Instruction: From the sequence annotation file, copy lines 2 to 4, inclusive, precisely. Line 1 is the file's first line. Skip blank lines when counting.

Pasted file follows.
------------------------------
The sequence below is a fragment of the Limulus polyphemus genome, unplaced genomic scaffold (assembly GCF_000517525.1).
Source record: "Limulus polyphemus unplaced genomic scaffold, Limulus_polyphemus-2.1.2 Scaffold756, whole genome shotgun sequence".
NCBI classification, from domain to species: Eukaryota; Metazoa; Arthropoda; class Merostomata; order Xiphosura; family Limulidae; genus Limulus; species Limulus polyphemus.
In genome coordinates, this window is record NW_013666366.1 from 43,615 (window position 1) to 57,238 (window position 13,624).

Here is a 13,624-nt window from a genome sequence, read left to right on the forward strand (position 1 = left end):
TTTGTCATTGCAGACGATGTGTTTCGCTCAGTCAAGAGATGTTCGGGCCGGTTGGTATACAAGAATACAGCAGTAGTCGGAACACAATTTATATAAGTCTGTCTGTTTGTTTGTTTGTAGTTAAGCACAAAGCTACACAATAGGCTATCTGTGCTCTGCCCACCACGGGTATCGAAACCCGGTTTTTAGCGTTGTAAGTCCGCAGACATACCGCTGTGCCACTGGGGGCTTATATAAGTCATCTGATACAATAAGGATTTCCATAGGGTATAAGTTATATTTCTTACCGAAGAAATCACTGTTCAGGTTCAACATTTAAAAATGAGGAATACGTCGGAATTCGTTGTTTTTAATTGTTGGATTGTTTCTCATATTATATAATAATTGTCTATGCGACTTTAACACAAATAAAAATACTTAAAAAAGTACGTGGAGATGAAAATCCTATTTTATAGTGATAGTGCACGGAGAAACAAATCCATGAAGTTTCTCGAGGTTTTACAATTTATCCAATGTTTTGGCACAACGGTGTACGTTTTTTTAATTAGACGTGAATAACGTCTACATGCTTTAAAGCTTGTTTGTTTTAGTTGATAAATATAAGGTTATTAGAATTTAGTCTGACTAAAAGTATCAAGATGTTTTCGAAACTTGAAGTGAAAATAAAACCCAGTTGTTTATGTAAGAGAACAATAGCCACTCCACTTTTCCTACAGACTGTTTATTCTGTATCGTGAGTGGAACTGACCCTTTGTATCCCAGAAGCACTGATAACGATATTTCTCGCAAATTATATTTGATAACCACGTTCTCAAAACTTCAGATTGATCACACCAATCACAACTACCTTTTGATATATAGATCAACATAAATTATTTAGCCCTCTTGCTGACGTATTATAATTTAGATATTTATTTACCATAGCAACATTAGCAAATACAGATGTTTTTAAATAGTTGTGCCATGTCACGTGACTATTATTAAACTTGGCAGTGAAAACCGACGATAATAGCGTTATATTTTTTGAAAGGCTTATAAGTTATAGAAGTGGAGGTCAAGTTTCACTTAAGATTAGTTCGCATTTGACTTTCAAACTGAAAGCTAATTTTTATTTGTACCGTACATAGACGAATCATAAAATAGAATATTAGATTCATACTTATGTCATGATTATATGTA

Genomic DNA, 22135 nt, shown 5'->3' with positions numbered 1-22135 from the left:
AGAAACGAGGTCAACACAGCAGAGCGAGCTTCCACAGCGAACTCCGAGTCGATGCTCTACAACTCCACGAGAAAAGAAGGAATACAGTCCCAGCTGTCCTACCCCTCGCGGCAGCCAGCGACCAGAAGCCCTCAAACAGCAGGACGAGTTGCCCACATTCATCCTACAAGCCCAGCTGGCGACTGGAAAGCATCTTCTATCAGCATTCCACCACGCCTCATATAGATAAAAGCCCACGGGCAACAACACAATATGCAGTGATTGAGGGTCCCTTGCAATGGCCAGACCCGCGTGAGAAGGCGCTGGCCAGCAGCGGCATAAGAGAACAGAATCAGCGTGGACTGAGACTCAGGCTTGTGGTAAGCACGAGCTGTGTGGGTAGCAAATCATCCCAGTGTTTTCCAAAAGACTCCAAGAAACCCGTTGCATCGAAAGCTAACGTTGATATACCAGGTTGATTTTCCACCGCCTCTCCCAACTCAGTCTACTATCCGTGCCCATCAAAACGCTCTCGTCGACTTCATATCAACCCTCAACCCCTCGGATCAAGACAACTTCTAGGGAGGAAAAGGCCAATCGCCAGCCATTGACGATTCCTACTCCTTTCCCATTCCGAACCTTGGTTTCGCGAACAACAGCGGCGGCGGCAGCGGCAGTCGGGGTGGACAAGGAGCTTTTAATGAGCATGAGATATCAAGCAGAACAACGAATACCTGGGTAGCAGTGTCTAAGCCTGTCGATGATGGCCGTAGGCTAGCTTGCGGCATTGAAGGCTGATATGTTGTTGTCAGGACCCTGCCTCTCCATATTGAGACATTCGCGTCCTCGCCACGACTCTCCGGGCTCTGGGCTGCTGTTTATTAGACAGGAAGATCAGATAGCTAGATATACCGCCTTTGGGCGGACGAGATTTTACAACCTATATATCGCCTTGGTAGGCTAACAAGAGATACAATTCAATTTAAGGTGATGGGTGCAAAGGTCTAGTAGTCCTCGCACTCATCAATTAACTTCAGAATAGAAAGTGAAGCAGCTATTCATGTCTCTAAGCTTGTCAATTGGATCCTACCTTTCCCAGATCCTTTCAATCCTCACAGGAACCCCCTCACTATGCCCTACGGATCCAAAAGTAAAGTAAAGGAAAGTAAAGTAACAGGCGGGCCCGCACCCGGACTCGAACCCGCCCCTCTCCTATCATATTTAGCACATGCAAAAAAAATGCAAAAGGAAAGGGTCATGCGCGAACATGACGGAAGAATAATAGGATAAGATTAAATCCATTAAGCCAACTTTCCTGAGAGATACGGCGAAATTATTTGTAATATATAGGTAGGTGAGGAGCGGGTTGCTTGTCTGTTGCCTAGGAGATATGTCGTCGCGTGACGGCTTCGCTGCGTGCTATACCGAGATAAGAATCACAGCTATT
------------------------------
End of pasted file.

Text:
Source record: "Limulus polyphemus unplaced genomic scaffold, Limulus_polyphemus-2.1.2 Scaffold756, whole genome shotgun sequence".
NCBI classification, from domain to species: Eukaryota; Metazoa; Arthropoda; class Merostomata; order Xiphosura; family Limulidae; genus Limulus; species Limulus polyphemus.
In genome coordinates, this window is record NW_013666366.1 from 43,615 (window position 1) to 57,238 (window position 13,624).